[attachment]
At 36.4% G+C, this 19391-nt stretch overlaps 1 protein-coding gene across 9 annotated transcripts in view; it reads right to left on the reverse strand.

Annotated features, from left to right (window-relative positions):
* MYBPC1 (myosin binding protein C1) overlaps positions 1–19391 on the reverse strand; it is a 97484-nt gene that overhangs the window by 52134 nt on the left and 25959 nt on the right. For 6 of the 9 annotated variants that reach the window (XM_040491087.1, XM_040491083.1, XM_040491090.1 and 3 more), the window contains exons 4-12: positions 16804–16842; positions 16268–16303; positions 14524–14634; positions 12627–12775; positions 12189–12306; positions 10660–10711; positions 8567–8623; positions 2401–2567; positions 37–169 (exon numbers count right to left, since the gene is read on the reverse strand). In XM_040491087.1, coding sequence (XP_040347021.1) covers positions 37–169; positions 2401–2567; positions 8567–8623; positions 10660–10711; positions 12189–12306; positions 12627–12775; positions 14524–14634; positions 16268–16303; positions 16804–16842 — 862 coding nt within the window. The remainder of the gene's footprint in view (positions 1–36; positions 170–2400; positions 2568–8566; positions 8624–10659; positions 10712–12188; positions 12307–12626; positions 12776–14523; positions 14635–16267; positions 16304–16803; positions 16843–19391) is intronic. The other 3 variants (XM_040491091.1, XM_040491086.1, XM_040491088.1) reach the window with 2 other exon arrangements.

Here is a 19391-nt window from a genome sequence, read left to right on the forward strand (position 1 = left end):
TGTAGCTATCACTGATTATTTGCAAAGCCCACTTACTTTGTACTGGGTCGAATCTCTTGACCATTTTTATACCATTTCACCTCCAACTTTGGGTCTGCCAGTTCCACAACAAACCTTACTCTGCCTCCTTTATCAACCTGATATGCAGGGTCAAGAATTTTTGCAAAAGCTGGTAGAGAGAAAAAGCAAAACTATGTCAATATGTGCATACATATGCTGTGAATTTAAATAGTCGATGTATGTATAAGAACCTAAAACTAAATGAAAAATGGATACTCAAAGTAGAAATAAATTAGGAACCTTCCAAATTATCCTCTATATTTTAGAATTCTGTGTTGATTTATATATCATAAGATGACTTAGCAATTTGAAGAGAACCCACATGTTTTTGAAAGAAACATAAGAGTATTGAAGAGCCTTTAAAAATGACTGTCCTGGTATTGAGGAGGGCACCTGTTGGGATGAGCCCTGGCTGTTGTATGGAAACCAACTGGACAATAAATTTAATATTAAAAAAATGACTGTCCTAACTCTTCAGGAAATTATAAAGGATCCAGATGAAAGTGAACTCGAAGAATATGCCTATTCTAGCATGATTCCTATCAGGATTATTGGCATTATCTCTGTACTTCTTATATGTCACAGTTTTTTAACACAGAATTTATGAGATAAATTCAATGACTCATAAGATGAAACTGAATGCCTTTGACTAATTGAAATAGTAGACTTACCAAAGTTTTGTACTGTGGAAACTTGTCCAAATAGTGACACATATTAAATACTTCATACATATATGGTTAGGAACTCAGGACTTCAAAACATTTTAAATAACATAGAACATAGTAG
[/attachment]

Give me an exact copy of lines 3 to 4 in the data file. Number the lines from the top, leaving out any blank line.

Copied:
* MYBPC1 (myosin binding protein C1) overlaps positions 1–19391 on the reverse strand; it is a 97484-nt gene that overhangs the window by 52134 nt on the left and 25959 nt on the right. For 6 of the 9 annotated variants that reach the window (XM_040491087.1, XM_040491083.1, XM_040491090.1 and 3 more), the window contains exons 4-12: positions 16804–16842; positions 16268–16303; positions 14524–14634; positions 12627–12775; positions 12189–12306; positions 10660–10711; positions 8567–8623; positions 2401–2567; positions 37–169 (exon numbers count right to left, since the gene is read on the reverse strand). In XM_040491087.1, coding sequence (XP_040347021.1) covers positions 37–169; positions 2401–2567; positions 8567–8623; positions 10660–10711; positions 12189–12306; positions 12627–12775; positions 14524–14634; positions 16268–16303; positions 16804–16842 — 862 coding nt within the window. The remainder of the gene's footprint in view (positions 1–36; positions 170–2400; positions 2568–8566; positions 8624–10659; positions 10712–12188; positions 12307–12626; positions 12776–14523; positions 14635–16267; positions 16304–16803; positions 16843–19391) is intronic. The other 3 variants (XM_040491091.1, XM_040491086.1, XM_040491088.1) reach the window with 2 other exon arrangements.

Here is a 19391-nt window from a genome sequence, read left to right on the forward strand (position 1 = left end):